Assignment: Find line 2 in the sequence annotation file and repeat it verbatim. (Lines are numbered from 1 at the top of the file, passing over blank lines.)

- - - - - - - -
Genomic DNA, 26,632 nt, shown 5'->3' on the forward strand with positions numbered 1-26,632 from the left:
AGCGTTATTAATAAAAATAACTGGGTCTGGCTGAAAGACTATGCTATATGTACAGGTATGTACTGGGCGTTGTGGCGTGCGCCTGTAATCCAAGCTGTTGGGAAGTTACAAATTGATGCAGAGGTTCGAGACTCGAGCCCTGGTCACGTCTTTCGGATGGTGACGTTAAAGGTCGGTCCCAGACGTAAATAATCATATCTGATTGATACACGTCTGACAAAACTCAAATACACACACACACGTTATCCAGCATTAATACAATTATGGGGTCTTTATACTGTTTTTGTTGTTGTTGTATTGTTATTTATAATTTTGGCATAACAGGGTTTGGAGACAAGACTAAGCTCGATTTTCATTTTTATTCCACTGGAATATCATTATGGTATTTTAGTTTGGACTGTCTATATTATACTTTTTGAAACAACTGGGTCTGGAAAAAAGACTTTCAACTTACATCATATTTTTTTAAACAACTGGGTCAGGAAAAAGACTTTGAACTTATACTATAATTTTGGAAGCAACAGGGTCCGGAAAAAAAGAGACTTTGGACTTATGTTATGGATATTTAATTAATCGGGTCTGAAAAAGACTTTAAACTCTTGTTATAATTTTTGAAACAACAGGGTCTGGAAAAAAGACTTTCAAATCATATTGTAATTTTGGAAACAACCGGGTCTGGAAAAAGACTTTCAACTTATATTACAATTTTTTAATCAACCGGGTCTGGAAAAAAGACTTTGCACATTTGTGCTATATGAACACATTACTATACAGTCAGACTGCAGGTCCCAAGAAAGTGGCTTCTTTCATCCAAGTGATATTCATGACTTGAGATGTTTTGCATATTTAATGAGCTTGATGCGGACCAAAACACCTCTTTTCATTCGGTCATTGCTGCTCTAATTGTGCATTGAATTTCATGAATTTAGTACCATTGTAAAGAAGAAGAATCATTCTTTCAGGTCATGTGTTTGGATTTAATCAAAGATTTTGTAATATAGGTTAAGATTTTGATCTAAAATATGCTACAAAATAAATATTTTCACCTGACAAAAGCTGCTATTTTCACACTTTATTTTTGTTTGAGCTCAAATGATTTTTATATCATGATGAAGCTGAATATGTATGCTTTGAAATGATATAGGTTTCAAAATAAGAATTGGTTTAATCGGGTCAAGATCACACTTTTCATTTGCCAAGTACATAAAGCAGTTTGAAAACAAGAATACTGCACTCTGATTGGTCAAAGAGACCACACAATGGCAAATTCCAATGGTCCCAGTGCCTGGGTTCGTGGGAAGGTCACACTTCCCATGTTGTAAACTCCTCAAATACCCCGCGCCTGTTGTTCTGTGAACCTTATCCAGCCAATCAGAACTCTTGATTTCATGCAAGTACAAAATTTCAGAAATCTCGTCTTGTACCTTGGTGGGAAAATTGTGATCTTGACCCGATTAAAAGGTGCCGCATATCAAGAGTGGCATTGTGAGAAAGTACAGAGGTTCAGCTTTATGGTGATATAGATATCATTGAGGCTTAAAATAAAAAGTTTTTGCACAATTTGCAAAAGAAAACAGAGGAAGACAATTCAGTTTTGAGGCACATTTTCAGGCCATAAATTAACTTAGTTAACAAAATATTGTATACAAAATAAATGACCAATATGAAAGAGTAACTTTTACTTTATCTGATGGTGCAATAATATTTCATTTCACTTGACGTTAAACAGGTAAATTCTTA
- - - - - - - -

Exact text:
AGCGTTATTAATAAAAATAACTGGGTCTGGCTGAAAGACTATGCTATATGTACAGGTATGTACTGGGCGTTGTGGCGTGCGCCTGTAATCCAAGCTGTTGGGAAGTTACAAATTGATGCAGAGGTTCGAGACTCGAGCCCTGGTCACGTCTTTCGGATGGTGACGTTAAAGGTCGGTCCCAGACGTAAATAATCATATCTGATTGATACACGTCTGACAAAACTCAAATACACACACACACGTTATCCAGCATTAATACAATTATGGGGTCTTTATACTGTTTTTGTTGTTGTTGTATTGTTATTTATAATTTTGGCATAACAGGGTTTGGAGACAAGACTAAGCTCGATTTTCATTTTTATTCCACTGGAATATCATTATGGTATTTTAGTTTGGACTGTCTATATTATACTTTTTGAAACAACTGGGTCTGGAAAAAAGACTTTCAACTTACATCATATTTTTTTAAACAACTGGGTCAGGAAAAAGACTTTGAACTTATACTATAATTTTGGAAGCAACAGGGTCCGGAAAAAAAGAGACTTTGGACTTATGTTATGGATATTTAATTAATCGGGTCTGAAAAAGACTTTAAACTCTTGTTATAATTTTTGAAACAACAGGGTCTGGAAAAAAGACTTTCAAATCATATTGTAATTTTGGAAACAACCGGGTCTGGAAAAAGACTTTCAACTTATATTACAATTTTTTAATCAACCGGGTCTGGAAAAAAGACTTTGCACATTTGTGCTATATGAACACATTACTATACAGTCAGACTGCAGGTCCCAAGAAAGTGGCTTCTTTCATCCAAGTGATATTCATGACTTGAGATGTTTTGCATATTTAATGAGCTTGATGCGGACCAAAACACCTCTTTTCATTCGGTCATTGCTGCTCTAATTGTGCATTGAATTTCATGAATTTAGTACCATTGTAAAGAAGAAGAATCATTCTTTCAGGTCATGTGTTTGGATTTAATCAAAGATTTTGTAATATAGGTTAAGATTTTGATCTAAAATATGCTACAAAATAAATATTTTCACCTGACAAAAGCTGCTATTTTCACACTTTATTTTTGTTTGAGCTCAAATGATTTTTATATCATGATGAAGCTGAATATGTATGCTTTGAAATGATATAGGTTTCAAAATAAGAATTGGTTTAATCGGGTCAAGATCACACTTTTCATTTGCCAAGTACATAAAGCAGTTTGAAAACAAGAATACTGCACTCTGATTGGTCAAAGAGACCACACAATGGCAAATTCCAATGGTCCCAGTGCCTGGGTTCGTGGGAAGGTCACACTTCCCATGTTGTAAACTCCTCAAATACCCCGCGCCTGTTGTTCTGTGAACCTTATCCAGCCAATCAGAACTCTTGATTTCATGCAAGTACAAAATTTCAGAAATCTCGTCTTGTACCTTGGTGGGAAAATTGTGATCTTGACCCGATTAAAAGGTGCCGCATATCAAGAGTGGCATTGTGAGAAAGTACAGAGGTTCAGCTTTATGGTGATATAGATATCATTGAGGCTTAAAATAAAAAGTTTTTGCACAATTTGCAAAAGAAAACAGAGGAAGACAATTCAGTTTTGAGGCACATTTTCAGGCCATAAATTAACTTAGTTAACAAAATATTGTATACAAAATAAATGACCAATATGAAAGAGTAACTTTTACTTTATCTGATGGTGCAATAATATTTCATTTCACTTGACGTTAAACAGGTAAATTCTTA